Many Yalies dream of consulting jobs and the financial sector — McKinsey & Company, Goldman Sachs, J.P. Morgan. But Yale graduate Duncan Goodall has rejected the world of consulting and turned instead to a less likely career: coffee.

Duncan Goodall ’95 was invited by the Yale Entrepreneurial Society to participate in a roundtable talk at the Tsai Center for Innovative Thinking on Tuesday night. At the talk, Goodall, the owner of the popular coffee shop Koffee? on Audubon Street, touched on his previous career in consulting, his decision to change paths and, of course, coffee.

Goodall started his career the way many Yale graduates do: as a consultant. After graduation, he jumped directly into a job at Nielsen Holdings PLC, a New York City consulting firm. However, at the roundtable, Goodall said the jump into consulting soon turned into a miserable fall.

“Consulting firms can work you to death, and they know that,” Goodall said.

Rather than submit to that dismal existence, Goodall moved to New Haven with his wife, Melissa Goodall, the current associate director of Yale’s Office of Sustainability. At the time, Koffee? was already a cafe in New Haven, owned and run by Lee and Tracy Jackson. Goodall proceeded to buy the cafe, flee the world of consulting and pursue an entrepreneurial path.

Goodall’s change in careers, from consulting to entrepreneurialism, was one of the main reasons the Yale Entrepreneurial Society asked him to speak on Tuesday, said Tiana Wang ’19, co-president of the Yale Entrepreneurial Society.

“This year, we are trying to place an emphasis on local entrepreneurs and entrepreneurs who have taken a bit of an unconventional path,” Wang said. “Duncan had a background in consulting, and since so many Yalies go into consulting, we thought it would be interesting to hear from someone who went through the process and is now doing something totally different.”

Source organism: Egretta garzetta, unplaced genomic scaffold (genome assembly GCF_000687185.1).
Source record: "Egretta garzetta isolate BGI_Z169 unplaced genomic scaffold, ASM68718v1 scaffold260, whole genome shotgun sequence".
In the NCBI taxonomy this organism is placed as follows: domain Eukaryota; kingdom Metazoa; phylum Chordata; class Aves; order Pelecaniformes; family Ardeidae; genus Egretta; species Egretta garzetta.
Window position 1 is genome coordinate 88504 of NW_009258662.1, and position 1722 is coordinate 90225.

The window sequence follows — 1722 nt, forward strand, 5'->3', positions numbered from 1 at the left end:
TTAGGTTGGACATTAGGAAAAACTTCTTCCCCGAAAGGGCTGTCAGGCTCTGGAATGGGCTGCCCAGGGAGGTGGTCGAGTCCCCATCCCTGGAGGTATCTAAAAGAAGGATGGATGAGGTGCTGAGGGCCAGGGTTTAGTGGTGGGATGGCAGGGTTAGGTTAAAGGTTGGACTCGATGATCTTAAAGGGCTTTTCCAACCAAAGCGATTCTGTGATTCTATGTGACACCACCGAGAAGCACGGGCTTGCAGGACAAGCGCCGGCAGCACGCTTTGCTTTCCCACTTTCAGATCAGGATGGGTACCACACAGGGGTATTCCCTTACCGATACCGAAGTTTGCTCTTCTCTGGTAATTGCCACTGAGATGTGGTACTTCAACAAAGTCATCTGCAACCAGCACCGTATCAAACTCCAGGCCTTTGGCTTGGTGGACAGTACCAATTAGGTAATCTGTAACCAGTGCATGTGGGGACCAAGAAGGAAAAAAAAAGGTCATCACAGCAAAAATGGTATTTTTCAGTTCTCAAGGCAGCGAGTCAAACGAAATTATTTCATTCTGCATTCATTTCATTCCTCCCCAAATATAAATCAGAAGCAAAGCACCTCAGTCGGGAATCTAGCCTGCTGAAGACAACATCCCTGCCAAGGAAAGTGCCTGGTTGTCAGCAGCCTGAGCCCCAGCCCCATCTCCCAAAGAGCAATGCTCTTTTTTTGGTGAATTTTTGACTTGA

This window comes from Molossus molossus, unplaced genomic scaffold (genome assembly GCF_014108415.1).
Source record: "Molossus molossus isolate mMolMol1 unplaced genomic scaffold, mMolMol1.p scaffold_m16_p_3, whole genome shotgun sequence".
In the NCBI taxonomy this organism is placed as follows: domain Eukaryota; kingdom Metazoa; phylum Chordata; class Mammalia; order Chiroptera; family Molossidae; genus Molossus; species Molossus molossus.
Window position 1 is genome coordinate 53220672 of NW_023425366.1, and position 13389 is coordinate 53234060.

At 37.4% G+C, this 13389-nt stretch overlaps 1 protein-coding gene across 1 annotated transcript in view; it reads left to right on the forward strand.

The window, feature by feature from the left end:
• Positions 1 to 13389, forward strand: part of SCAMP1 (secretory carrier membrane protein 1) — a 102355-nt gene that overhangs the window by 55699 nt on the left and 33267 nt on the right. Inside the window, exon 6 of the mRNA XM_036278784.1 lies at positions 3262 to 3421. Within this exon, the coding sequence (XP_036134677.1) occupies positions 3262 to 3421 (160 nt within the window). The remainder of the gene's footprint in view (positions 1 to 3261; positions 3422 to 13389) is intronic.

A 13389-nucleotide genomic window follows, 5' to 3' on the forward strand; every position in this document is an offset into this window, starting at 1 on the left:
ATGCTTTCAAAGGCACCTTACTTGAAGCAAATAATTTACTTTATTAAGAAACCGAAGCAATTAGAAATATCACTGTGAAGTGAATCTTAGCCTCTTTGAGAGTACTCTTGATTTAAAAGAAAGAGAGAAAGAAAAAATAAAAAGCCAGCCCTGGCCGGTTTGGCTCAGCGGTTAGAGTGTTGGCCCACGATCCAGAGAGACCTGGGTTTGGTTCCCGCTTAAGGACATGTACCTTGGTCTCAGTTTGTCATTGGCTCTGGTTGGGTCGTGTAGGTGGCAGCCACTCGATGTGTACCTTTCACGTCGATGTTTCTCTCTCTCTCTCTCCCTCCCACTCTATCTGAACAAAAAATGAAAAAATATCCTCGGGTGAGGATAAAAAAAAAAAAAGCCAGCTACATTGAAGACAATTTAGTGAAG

In addition to discussing his background in consulting, Goodall spoke about his successes and failures in the cafe business, as well as some of his general business practices. Goodall used to own Moka, another cafe with the particular niche of selling assorted chocolate-based drinks and foods, as well as coffee. However, Goodall was not able to sustain both Koffee? and Moka after the 2008 economic recession. Goodall also lamented other financial woes faced by cafe owners, particularly the difficulties he has faced leasing buildings.

Goodall also stressed that personal relationships are a foundation on which he runs his business. He asks customers what they think about products and engages with them on Facebook. For the past few years, police officers have received their coffee for free. And at Koffee?, employees take on managerial roles, so they can learn new skills and become more employable.

“I wanted to contact some successful businesses within the NH area, and because Koffee? is such a successful business venture, I wanted to contact a place where a lot of students frequent,” said Allison Chen ’21, Yale Entrepreneurial Society’s director of speakers and a staff reporter for the News.

Affectionately called “coffee with a K” by students, Koffee? also serves as a stage for both Yale and New Haven musicians and bands, as well as a hub for undergraduates, professors and other affiliates of the University.

In the coming months, Goodall hopes to modernize and renovate Koffee?’s website and restructure the cafe’s catering department, which he hopes to transform from a mom-and-pop company to a major corporation.

But despite his success, Goodall maintains that the best part of the his job as an entrepreneur is the joy the company provides him.

“So many people equate happiness, money and power,” Goodall said. “It’s not. Happiness is freedom.”

Koffee? is located on 104 Audubon St. in the New Haven Arts District.

Nick Tabio | nick.tabio@yale.edu